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Youth Allowance Consolidation Bill 1999
Bills Digest No. 118 1998-99
This Digest was prepared for debate. It reflects the legislation as introduced and does not canvass subsequent amendments. This Digest does not have any official legal status. Other sources should be consulted to determine the subsequent official status of the Bill.
Youth Allowance Consolidation Bill 1999
Commencement: Schedule 1 concerning Fares Allowance, Schedule 2 concerning the Student Financial Supplement Scheme and Schedule 3 concerning the Family Actual Means Test will take effect from Royal Assent. The various parts of Schedules 4 and 5 concerning Youth Allowance, Austudy and the Student Financial Supplement Scheme take effect from Royal Assent, 1 July 1998, 20 September 1998, 1 January 1999, 1 July 1999 or 1 July 2000. The Explanatory Memorandum gives the details.
To address technical issues arising out of the implementation of the youth allowance package and to make consequential amendments relating to the commencement of youth allowance.
The Youth Allowance was introduced from July 1998. It merged all income support for young unemployed people under the age of 21 years and full-time students between the ages of 16 and 24 years, into one payment administered by the Department of Social Security (DSS) now called the Department of Family and Community Services (FACS). The only exceptions were Abstudy and the Assistance for Isolated Children Scheme(1).
This process involved the transfer from the Department of Employment Education, Training and Youth Affairs (DEETYA) of responsibility for student income support. Two amendin g acts set up the new payment: the Social Security Legislation Amendment (Youth Allowance) Act 1998 and the Social Security Legislation Amendment (Youth Allowance Consequential and Related Measures) Act 1998 . Two disallowable instruments and one set of regulations were created to preserve existing provisions while transferring them to the new legislative system.
The Second Reading Speech gives no reasons for the incorporation of the subordinate legislation into the main act, beyond saying that they were always intended to be incorporated and were only a temporary expedient due to the time constraints imposed by the implementation schedule for the Youth Allowance Package. However the legislative practises of the two departments involved in the administration of youth income support prior to their merger as the Youth Allowance had been somewhat different. DEETYA used subordinate legislation extensively to flesh out the bones of their main acts. DSS on the other hand tended concentrate the detail in the main Act. This tendency was reinforced when the Social Security Act was rewritten in 1991 as a plain English act. This rewrite produced one large and comprehensive document, which was more user friendly than its' predecessor. It was a single source for practically all legislation on social security payments. Extensive use of subordinate legislation would be out of place in this long standing legislative arrangement. This bill completes the transition, for student income support legislation, from the DEETYA legislative practise to the DSS legislative practise.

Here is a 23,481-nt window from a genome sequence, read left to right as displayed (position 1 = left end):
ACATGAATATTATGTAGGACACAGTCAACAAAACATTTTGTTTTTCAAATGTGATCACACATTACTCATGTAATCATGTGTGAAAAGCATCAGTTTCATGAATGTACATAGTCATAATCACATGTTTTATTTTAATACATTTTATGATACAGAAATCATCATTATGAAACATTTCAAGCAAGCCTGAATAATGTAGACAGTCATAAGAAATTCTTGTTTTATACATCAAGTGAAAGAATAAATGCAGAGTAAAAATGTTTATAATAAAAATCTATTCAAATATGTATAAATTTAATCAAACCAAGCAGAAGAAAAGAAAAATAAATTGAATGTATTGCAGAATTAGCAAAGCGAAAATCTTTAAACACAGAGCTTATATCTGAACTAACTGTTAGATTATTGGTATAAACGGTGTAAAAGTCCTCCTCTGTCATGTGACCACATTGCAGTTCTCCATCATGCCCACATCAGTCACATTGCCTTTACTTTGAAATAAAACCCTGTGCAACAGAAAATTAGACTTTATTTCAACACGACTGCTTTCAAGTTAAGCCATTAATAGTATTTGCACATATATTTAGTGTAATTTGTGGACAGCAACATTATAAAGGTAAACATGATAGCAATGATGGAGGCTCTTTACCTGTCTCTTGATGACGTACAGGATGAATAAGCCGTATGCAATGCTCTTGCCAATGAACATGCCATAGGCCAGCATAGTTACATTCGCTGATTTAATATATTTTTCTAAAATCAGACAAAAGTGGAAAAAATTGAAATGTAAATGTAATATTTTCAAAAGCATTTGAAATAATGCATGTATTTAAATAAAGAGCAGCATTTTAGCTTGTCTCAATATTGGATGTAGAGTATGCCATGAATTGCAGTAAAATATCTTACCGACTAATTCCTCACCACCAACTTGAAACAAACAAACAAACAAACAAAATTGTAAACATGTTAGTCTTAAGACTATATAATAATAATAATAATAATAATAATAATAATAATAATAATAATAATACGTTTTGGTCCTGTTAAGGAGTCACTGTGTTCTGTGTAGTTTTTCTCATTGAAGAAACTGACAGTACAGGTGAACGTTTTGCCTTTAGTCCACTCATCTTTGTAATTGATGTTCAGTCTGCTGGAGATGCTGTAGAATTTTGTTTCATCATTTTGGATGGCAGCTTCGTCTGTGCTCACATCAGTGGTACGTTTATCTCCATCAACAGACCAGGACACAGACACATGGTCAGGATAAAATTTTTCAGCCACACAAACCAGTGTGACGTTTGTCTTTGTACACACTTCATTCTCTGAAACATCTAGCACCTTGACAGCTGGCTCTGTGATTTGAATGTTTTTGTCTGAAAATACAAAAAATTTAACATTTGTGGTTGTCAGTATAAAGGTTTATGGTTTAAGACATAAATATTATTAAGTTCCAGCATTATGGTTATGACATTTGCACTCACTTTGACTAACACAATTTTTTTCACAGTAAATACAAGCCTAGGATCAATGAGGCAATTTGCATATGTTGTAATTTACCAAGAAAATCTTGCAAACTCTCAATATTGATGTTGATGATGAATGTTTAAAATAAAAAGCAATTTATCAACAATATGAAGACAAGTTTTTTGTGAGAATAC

As part of the incorporation process, some changes are being made to drafting style and structure in keeping with the practise in the rest of the Social Security Act. Certain technical changes are also being made to more accurately reflect the original Aus tudy provisions which the subordinate legislation replaced. These changes do not appear to disadvantage anyone.
The Bill also deals with technical issues arising out of the implementation of the youth allowance package and makes consequential amendments relating to the commencement of youth allowance. These are a collection of disparate and minor changes of a housekeeping nature which do to appear to disadvantage anyone recipients. Such changes are not unusual after the implementation of such a major restructure of income support arrangements.
Schedules 1 to 3 incorporate subordinate legislation into the main Act without altering the entitlements of recipients. The drafting style and structure of the Social Security Act has been adopted in th e process and minor changes made. See pages 2,10 and 27 of the Explanatory memorandum for details.
Schedules 4 and 5 contain minor and technical amendments.
This bill is a legislative housekeeping exercise with no significant ramificati ons for the entitlements of Youth Allowance recipients.
1.For further background on the Youth Allowance see Bills Digest No. 77 1997-98 which deals with the Social Security Legislation Amendment (Youth Allowance) Bill 1997.
Dal e Daniels
23 February 1999
Bills Digest Service
Information and Research Services
This paper has been prepared for general distribution to Senators and Members of the Australian Parliament. While great care is taken to ensure that the paper is accurate an d balanced, the paper is written using information publicly available at the time of production. The views expressed are those of the author and should not be attributed to the Information and Research Services (IRS). Advice on legislation or legal policy issues contained in this paper is provided for use in parliamentary debate and for related parliamentary purposes. This paper is not professional legal opinion. Readers are reminded that the paper is not an official parliamentary or Australian government document. IRS staff are available to discuss the paper's contents with Senators and Members and their staff but not with members of the public.